Time to Modify Your Confidentiality Agreement: New Federal Statute Affords Enhanced Protections to Employers Concerned about Employee Misappropriation of Trade Secrets

Employers wishing to protect their trade secrets should consider immediately revising their confidentiality agreements to take advantage of the provisions of the Defend Trade Secrets Act of 2016 (DTSA), which was signed by President Obama on May 11, 2016, and went into effect immediately. DTSA provides employers with additional, enhanced remedies when employees misappropriate their “trade secrets.” The good news for employers is that DTSA defines “trade secret” broadly to include, among many other things, financial data, business plans, formulas, designs, and methods an employer may have developed pertaining to a product or service.

Prior to the enactment of DTSA, trade secret misappropriation was a matter of state law, and remedies for violations were limited to those available under common law, usually monetary damages. DTSA does not eliminate or preempt state law remedies available to an employer. Instead, it adds additional means by which employers can protect their trade secrets, including the employer’s right to file a lawsuit in federal court when its trade secrets have been misappropriated, such as when taken by a departing employee.  In addition, an employer may be entitled to government seizure of materials containing misappropriated trade secrets, without prior notice to the violating party.  DTSA also affords an employer the ability to seek injunctive relief and monetary damages when the employer is trying to prevent disclosure of trade secrets to competitors.

The DTSA also provides remedies to employers that were not available prior to its enactment. For example, an employer may be entitled to government seizure of materials containing misappropriated trade secrets, without prior notice to the violating party. DTSA also affords an employer the ability to seek injunctive relief and monetary damages when the employer is trying to prevent disclosure of trade secrets to competitors. The law also allows for exemplary (double) damages and recovery of attorney’s fees if a trade secret is willfully misappropriated.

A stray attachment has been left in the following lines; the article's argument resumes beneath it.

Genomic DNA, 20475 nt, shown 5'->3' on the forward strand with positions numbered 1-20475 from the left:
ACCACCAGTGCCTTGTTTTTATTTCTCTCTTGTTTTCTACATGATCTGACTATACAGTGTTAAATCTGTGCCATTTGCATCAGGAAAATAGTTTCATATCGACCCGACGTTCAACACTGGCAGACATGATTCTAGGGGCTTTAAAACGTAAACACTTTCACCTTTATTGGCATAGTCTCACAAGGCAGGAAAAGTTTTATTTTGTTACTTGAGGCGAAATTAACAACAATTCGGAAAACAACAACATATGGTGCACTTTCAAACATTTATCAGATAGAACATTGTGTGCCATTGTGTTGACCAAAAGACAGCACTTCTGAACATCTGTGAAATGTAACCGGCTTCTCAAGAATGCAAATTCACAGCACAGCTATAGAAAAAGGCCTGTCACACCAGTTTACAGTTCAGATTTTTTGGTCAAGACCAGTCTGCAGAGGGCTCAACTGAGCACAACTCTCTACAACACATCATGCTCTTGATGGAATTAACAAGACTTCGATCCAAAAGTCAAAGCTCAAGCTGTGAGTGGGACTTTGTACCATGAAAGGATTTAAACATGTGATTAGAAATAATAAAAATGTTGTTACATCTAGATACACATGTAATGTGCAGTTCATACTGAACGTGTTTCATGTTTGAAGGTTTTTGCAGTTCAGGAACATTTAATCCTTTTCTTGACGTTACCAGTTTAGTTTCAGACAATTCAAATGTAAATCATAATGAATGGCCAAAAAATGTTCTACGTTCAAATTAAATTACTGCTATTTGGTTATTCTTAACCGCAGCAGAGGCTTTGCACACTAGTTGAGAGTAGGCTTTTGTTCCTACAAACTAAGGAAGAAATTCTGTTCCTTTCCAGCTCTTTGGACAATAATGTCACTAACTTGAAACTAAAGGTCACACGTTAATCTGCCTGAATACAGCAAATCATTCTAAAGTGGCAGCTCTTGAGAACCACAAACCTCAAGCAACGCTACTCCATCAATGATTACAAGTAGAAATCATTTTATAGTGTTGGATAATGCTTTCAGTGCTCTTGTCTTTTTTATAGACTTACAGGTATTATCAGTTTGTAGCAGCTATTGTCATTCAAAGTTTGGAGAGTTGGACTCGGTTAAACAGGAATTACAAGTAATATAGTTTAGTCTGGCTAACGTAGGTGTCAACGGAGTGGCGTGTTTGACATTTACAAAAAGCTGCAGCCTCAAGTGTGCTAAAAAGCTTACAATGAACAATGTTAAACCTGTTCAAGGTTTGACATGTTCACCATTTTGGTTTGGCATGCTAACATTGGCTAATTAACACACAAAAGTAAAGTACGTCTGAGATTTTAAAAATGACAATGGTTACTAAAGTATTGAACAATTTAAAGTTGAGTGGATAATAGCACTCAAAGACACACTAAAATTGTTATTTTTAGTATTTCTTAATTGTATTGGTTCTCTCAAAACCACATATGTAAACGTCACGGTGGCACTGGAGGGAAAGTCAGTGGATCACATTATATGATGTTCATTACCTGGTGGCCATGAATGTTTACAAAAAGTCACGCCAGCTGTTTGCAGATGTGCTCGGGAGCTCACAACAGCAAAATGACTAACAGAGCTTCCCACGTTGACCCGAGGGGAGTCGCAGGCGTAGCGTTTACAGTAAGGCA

So what must an employer do to take advantage of DTSA’s provisions, including the possibility of recovering double damages and attorney’s fees? To avail themselves of all of the protections of DTSA, employers must advise “employees” (who are defined broadly to include independent contractors and consultants) who have already signed confidentiality or trade secret agreements that they are immune from civil or criminal liability if they disclose a trade secret in confidence to a government official, directly or indirectly, or to an attorney for the purpose of reporting a violation of the law. The steps employers should take to comply with the notification will depend on whether or not they already have a whistleblower policy. Those who do, need to only issue an addendum to any existing confidentiality/trade secret agreements that informs employees who are subject to those agreements that the whistleblower policy also applies to any trade secrets that might be disclosed directly or indirectly to a government official or an attorney for the purpose of reporting a violation of the law. Employers who do not have a whistleblower policy can either develop one for cross-reference purposes and then give notice of the protection to the employee or provide the immunity language from the statute to the covered employees in the form of an addendum to the existing confidentiality or trade secret agreements. In either case, express reference to the DTSA is recommended. Employers who do not have agreements in place to protect trade secrets should consider implementing them.

Going forward, employers wanting to take full advantage of the DTSA should make sure that any confidentiality/trade secret agreements are compliant with the provisions of the DTSA. This may also be a good time to be sure that such agreements have clear definitions of trade secrets and confidential information, are not overly broad, and that the trade secrets deserving of protection are truly kept secret. If you would like assistance reviewing and revising your confidentiality agreements or putting one in place, please reach out to any of the attorneys at Skoler, Abbott & Presser, P.C.